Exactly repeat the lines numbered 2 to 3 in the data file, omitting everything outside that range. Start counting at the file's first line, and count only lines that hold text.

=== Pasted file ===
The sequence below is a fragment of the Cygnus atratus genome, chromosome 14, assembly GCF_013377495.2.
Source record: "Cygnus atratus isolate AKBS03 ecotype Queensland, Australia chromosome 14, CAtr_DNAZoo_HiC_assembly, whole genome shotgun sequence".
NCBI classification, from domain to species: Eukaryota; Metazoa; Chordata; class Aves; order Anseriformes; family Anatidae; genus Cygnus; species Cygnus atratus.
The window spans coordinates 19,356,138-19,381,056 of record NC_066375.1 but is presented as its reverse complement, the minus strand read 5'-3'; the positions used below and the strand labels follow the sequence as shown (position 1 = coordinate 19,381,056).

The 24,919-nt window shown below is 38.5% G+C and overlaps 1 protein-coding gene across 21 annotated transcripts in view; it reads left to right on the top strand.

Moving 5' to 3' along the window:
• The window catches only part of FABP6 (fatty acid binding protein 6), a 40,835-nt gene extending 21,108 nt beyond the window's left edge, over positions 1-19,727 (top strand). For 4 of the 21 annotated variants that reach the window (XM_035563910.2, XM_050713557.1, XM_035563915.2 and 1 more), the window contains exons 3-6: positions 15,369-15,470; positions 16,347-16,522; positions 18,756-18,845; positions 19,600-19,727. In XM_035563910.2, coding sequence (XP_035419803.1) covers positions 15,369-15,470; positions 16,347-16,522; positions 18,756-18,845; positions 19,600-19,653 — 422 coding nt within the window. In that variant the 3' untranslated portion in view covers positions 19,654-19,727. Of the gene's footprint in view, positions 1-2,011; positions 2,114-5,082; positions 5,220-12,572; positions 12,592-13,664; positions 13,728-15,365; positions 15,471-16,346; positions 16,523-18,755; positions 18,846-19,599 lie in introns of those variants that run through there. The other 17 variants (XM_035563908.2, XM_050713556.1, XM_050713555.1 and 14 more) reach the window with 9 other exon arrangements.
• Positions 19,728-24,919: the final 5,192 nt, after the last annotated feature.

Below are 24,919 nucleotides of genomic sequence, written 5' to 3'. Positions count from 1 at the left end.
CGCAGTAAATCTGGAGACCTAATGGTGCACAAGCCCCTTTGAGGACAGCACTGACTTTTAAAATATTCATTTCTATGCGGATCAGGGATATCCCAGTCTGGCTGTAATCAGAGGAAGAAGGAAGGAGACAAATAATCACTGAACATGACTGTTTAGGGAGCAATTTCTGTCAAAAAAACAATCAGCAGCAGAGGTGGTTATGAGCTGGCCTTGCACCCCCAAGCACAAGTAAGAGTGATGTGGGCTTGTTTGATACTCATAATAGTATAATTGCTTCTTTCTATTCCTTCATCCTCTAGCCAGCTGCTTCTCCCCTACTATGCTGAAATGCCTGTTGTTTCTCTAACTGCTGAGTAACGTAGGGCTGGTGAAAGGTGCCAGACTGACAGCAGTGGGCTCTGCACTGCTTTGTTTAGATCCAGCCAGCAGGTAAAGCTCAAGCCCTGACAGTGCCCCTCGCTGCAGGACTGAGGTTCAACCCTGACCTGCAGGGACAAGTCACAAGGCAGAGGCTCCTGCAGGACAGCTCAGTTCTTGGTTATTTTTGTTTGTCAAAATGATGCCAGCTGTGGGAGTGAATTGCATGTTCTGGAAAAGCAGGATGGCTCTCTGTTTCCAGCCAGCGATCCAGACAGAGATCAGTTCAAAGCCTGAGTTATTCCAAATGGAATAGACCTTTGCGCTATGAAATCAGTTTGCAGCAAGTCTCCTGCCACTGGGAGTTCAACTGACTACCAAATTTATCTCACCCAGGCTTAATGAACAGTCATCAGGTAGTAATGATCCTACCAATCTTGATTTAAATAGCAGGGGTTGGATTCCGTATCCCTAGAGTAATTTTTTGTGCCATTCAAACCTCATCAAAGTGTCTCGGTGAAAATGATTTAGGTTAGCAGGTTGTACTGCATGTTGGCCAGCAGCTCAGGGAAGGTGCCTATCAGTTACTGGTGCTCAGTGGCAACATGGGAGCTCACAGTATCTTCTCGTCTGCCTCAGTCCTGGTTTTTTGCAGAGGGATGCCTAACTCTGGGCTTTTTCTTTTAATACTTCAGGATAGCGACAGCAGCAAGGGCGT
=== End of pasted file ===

Source record: "Cygnus atratus isolate AKBS03 ecotype Queensland, Australia chromosome 14, CAtr_DNAZoo_HiC_assembly, whole genome shotgun sequence".
NCBI classification, from domain to species: Eukaryota; Metazoa; Chordata; class Aves; order Anseriformes; family Anatidae; genus Cygnus; species Cygnus atratus.